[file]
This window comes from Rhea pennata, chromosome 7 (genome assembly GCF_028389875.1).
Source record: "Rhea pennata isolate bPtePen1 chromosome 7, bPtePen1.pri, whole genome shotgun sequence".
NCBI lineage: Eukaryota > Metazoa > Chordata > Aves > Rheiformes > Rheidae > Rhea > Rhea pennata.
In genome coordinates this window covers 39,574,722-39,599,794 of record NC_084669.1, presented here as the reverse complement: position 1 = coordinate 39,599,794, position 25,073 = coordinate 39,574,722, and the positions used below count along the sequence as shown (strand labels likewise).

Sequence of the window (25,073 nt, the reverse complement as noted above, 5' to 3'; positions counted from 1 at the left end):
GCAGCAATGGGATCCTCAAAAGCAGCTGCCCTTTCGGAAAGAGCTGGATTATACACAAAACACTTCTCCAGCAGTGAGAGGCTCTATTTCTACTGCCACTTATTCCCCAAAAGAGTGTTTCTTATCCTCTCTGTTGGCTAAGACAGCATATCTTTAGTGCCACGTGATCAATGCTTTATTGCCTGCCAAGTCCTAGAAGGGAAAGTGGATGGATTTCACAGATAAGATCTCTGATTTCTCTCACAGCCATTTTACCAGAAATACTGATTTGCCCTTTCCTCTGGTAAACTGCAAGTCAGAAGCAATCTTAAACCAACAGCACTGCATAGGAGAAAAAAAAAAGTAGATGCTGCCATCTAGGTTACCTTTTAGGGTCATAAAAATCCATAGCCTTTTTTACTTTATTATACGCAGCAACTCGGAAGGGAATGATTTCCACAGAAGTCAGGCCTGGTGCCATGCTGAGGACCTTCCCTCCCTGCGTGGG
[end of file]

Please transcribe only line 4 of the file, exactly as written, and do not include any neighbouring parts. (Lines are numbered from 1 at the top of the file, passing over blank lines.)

In genome coordinates this window covers 39,574,722-39,599,794 of record NC_084669.1, presented here as the reverse complement: position 1 = coordinate 39,599,794, position 25,073 = coordinate 39,574,722, and the positions used below count along the sequence as shown (strand labels likewise).